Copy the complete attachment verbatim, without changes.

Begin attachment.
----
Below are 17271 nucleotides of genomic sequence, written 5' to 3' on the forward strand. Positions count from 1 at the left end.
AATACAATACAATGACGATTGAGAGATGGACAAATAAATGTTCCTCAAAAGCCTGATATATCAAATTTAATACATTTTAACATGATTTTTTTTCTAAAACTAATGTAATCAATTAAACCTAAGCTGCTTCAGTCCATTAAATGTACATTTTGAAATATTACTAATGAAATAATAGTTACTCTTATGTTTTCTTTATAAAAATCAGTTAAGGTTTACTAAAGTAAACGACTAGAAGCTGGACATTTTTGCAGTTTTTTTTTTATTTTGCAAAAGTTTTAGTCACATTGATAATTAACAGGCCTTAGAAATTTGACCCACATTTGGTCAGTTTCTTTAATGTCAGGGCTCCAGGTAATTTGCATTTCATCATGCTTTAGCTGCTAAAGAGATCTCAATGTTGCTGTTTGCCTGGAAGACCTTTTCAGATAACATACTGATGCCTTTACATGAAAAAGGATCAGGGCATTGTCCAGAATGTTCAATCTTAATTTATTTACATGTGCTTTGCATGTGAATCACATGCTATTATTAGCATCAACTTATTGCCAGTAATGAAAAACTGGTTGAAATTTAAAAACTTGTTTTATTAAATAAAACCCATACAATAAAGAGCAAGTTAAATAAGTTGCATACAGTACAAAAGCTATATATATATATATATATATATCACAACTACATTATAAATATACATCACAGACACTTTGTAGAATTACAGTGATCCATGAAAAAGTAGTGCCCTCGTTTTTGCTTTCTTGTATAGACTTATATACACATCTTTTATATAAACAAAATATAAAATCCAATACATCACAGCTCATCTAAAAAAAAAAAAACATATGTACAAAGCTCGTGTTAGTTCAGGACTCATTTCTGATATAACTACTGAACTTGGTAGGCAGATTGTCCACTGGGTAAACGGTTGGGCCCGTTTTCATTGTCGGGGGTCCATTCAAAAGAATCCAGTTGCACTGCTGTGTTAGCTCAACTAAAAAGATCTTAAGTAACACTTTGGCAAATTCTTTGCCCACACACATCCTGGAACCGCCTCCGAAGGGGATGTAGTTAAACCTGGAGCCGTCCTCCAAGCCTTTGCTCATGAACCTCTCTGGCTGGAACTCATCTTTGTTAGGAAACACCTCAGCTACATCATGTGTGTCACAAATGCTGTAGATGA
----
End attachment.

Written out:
Below are 17271 nucleotides of genomic sequence, written 5' to 3' on the forward strand. Positions count from 1 at the left end.
AATACAATACAATGACGATTGAGAGATGGACAAATAAATGTTCCTCAAAAGCCTGATATATCAAATTTAATACATTTTAACATGATTTTTTTTCTAAAACTAATGTAATCAATTAAACCTAAGCTGCTTCAGTCCATTAAATGTACATTTTGAAATATTACTAATGAAATAATAGTTACTCTTATGTTTTCTTTATAAAAATCAGTTAAGGTTTACTAAAGTAAACGACTAGAAGCTGGACATTTTTGCAGTTTTTTTTTTATTTTGCAAAAGTTTTAGTCACATTGATAATTAACAGGCCTTAGAAATTTGACCCACATTTGGTCAGTTTCTTTAATGTCAGGGCTCCAGGTAATTTGCATTTCATCATGCTTTAGCTGCTAAAGAGATCTCAATGTTGCTGTTTGCCTGGAAGACCTTTTCAGATAACATACTGATGCCTTTACATGAAAAAGGATCAGGGCATTGTCCAGAATGTTCAATCTTAATTTATTTACATGTGCTTTGCATGTGAATCACATGCTATTATTAGCATCAACTTATTGCCAGTAATGAAAAACTGGTTGAAATTTAAAAACTTGTTTTATTAAATAAAACCCATACAATAAAGAGCAAGTTAAATAAGTTGCATACAGTACAAAAGCTATATATATATATATATATATATCACAACTACATTATAAATATACATCACAGACACTTTGTAGAATTACAGTGATCCATGAAAAAGTAGTGCCCTCGTTTTTGCTTTCTTGTATAGACTTATATACACATCTTTTATATAAACAAAATATAAAATCCAATACATCACAGCTCATCTAAAAAAAAAAAAACATATGTACAAAGCTCGTGTTAGTTCAGGACTCATTTCTGATATAACTACTGAACTTGGTAGGCAGATTGTCCACTGGGTAAACGGTTGGGCCCGTTTTCATTGTCGGGGGTCCATTCAAAAGAATCCAGTTGCACTGCTGTGTTAGCTCAACTAAAAAGATCTTAAGTAACACTTTGGCAAATTCTTTGCCCACACACATCCTGGAACCGCCTCCGAAGGGGATGTAGTTAAACCTGGAGCCGTCCTCCAAGCCTTTGCTCATGAACCTCTCTGGCTGGAACTCATCTTTGTTAGGAAACACCTCAGCTACATCATGTGTGTCACAAATGCTGTAGATGA